November 28, 2004
Compiled by: Jason Teller
In the sports utility vehicle (SUV) and “crossover” utility vehicle market Audi continues to suffer through a large gap in its model lineup. With sister company Volkswagen rolling out its own Touareg ahead of Audi and distant cousin Porsche firmly in the race with the Cayenne model, Audi is significantly behind most competitors including BMW (X5), Volvo (XC90) and offerings from Lexus and Infinity.
Even Volvo’s XC90, which at the time was considered a late arrival to the category, has proven to be invaluable to Volvo’s ongoing viability. This is because while the XC90 has been the Volvo’s best-selling vehicle in the US throughout 2004, Volvo continues to see its sales of all other models (the recently overhauled S40 sedan being the lone exception) falling. The XC90 is the sole reason that Volvo has posted a net increase in sales so far this year in the United States – in fact it could be a record setting year based on Volvo’s already-reported best first half results ever.
Over at Porsche the Cayenne sells 13,000+ units per year and helps give it a tremendous foundation for its “world’s most profitable auto manufacturer” title.
BMW, meanwhile, sees much the same trend as Volvo with decreasing passenger car deliveries and booming demand for its X5 and the smaller X3. Through October 2004 BMW sold an incredible 55,173 units in the US, compared with around 32,000 sales for the same period in 2003 (although the X3 was not available in 2003). BMW even manufactures the X5 in its Spartanburg, South Carolina plant.
By way of comparison, Audi sold around 86,000 total vehicles in the US in 2003. Even making the assumption that its eventual SUV product will be capable and competitive, one would expect that Audi’s initial annual SUV sales will be far short of VW’s Touareg at 30,000+ and BMW’s X5/X3 at 60,000+ (Audi’s SUV will cost more than the Touareg and be introduced so much later than the established X5/X3 lines).
For the sake of argument let’s assume that Audi can find 10,000 sales that would have gone elsewhere (this figure is reasonable, at least in the first full year of sales). Add an entra 10,000 sales to its 2003 results and Audi reports a tidy 11.6% year-over-year sales increase. This would go a long ways towards helping Audi exceed 100,000 annual units sold in the United States, a feat it has never accomplished.
Based on the data presented above we also know that it would be possible for Audi’s SUV offering to actually eat into the sales of its passenger vehicles, but the same data suggests that SUV sales have much stronger growth prospects than passenger vehicles do anyway. Audi, with no current offering, stands to lose ground until things are rectified.
Cue the Q’s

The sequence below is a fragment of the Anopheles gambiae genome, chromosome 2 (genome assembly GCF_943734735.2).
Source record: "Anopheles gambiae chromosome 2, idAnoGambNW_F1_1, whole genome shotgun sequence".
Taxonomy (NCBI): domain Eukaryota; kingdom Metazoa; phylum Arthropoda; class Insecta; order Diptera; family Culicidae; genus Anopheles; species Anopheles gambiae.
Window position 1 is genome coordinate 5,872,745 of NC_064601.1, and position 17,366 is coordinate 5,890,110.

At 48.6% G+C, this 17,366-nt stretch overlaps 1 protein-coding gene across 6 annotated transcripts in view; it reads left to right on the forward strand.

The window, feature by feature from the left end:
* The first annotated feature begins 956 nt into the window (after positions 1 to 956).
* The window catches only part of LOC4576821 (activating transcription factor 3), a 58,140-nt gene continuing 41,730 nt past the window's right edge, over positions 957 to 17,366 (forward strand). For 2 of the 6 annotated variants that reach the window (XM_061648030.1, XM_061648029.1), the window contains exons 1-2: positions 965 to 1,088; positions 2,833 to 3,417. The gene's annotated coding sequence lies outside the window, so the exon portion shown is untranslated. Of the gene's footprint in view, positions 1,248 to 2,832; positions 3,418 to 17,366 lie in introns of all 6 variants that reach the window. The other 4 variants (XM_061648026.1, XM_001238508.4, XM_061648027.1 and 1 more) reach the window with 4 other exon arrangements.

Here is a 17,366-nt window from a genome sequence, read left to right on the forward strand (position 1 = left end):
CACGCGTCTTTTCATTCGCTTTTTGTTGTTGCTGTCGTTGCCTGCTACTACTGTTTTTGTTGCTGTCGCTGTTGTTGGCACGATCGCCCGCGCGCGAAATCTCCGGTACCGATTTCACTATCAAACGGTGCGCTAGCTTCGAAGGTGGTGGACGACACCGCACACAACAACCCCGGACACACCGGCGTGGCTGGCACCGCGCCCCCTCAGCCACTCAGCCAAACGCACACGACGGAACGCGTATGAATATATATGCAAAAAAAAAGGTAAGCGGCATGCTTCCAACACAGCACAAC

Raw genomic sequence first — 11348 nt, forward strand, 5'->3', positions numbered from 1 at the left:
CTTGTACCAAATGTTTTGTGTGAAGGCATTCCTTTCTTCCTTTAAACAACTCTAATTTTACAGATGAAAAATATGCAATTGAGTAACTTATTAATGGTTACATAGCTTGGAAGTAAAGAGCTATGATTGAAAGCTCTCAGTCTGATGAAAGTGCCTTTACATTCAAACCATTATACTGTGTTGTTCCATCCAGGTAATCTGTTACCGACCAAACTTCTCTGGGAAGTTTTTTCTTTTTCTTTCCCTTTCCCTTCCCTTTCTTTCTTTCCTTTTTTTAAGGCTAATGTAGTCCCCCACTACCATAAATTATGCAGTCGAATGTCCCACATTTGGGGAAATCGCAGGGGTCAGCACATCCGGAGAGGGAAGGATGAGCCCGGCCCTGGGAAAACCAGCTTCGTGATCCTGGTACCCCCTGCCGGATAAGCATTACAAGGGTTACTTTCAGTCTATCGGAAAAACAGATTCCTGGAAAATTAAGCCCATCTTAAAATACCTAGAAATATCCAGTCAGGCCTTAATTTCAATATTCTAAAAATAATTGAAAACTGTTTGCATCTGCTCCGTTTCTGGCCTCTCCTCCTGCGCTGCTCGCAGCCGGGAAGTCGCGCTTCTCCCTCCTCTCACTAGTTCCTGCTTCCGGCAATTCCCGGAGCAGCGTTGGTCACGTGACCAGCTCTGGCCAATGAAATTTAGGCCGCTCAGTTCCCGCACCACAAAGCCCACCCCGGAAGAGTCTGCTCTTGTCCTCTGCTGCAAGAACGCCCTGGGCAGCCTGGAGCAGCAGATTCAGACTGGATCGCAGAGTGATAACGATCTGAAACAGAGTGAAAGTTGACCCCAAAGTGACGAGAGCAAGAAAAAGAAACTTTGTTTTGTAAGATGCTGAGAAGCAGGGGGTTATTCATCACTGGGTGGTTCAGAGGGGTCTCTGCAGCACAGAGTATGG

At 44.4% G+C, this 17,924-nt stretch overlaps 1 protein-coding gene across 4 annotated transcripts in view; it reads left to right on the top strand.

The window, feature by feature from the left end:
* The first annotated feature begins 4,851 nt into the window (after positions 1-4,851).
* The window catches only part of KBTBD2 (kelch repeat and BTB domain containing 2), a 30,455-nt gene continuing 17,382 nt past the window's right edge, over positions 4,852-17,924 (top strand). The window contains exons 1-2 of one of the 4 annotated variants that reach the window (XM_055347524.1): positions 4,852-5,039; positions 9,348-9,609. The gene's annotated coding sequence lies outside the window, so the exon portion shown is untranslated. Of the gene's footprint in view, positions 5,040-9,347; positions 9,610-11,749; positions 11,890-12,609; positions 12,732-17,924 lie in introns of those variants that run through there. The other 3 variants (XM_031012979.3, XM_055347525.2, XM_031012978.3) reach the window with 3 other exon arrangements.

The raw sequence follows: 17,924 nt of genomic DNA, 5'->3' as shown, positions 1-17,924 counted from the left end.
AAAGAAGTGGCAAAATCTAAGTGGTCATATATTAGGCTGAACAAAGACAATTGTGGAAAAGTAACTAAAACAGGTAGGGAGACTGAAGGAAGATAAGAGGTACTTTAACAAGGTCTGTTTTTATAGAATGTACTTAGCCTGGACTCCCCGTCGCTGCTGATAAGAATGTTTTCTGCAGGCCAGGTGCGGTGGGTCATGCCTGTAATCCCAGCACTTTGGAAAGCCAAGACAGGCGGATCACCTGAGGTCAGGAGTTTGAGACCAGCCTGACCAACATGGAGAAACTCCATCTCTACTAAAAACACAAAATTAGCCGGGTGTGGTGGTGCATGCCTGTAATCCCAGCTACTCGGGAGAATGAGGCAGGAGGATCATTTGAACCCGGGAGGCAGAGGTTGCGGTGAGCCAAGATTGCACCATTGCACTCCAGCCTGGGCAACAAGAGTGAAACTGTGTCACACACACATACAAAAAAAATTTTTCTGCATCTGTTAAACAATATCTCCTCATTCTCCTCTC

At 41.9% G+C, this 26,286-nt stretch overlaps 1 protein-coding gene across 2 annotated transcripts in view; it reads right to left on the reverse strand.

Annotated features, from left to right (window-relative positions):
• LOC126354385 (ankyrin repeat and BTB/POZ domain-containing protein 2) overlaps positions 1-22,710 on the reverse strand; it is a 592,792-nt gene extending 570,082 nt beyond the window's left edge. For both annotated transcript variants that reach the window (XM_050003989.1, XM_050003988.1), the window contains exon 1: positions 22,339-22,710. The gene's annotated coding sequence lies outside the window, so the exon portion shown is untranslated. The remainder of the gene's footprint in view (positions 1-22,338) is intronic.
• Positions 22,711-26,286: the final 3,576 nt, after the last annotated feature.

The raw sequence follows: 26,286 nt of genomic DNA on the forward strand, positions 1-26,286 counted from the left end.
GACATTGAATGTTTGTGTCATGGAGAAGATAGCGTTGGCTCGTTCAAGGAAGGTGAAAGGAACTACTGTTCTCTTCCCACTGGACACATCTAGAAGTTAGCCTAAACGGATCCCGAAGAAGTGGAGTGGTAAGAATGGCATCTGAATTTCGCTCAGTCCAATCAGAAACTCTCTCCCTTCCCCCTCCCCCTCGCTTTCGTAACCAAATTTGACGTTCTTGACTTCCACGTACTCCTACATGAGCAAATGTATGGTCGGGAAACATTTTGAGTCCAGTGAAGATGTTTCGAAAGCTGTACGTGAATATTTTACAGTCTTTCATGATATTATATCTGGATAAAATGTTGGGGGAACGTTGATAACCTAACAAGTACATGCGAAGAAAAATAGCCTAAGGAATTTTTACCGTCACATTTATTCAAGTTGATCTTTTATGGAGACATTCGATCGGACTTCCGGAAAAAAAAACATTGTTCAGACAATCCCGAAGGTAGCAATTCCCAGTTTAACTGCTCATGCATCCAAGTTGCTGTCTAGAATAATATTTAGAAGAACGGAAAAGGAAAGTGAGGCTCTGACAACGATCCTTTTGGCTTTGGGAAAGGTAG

As recently announced in Paris, help is on the way for Audi.
We won’t know for some time whether it is too little, too late since the first Audi SUV – the so called Q7 – is not scheduled to make its public debut until the Frankfurt Motor Show in September 2005. Yes, that means over nine months from today until we see it for the first time and then a full year until it finally goes on sale (presumably in Europe first, with North American sales to follow in March 2006).
The Q7, which is based on the Touareg platform, will initially be available with Audi’s 4.2-liter V8 in North America or that same engine plus a V6 engine variant (most likely the 3.0-liter diesel) in Europe. After that it’s still anybody’s guess, however a new 3.4-liter gas V6 is said to be in the works and the 5.0-liter V10 diesel found in both the VW Touareg and Phaeton seems realistic. Keep in mind, however, that Audi of America officials recently denied any possibility of offering a diesel in the North American lineup in the next two years, citing Audi’s inability to meet demand for diesel powerplants in Europe.
Diligent pestering of Audi regarding a rumored S7 SUV variant has been fruitless. Audi is certainly near the top of the list of any car company which could both build a performance SUV to rival the Cayenne and have success selling it (think RS 6 SUV). The supposed engine for the S7? What else but a detuned version of the 5.0-litre V10 engine normally fitted to sister company Lamborghini’s Gallardo.
The Q7 is expected to be standard SUV fare with seating for six arranged in three rows of two, as well as the ability to fold down the rear seating area to accomodate additional storage requirements. Audi will undoubtedly include it’s MMI infotainment system and other recent technological advancements such as adaptive lighting.
A smaller crossover utility vehicle has also been acknowledged by Audi. Said to be called the Q5, it would be based on the A4 platform and offer a sportier, more compact option than the Q7. This is, of course, very similar to BMW’s X5 / X3 offering, yet at least two years behind. The Q5 is thought to be in the works for a 2007 launch.
We will be tracking Audi’s relative success (or lack thereof) in the SUV market for some time to come. With a sizeable gap to close, Audi needs the inital Q7 offering to leapfrog current model offerings from key competitors and actually start eating market share if it expects to cash in on the current SUV trends. Audi is positioned over the next two years to have one of, if not the, youngest model lineups in the near-luxury/luxury marketplace so it may just find itself well-positioned to challenge. Cue the Q’s and the finicky SUV marketplace will no doubt settle all questions regarding Audi’s timing.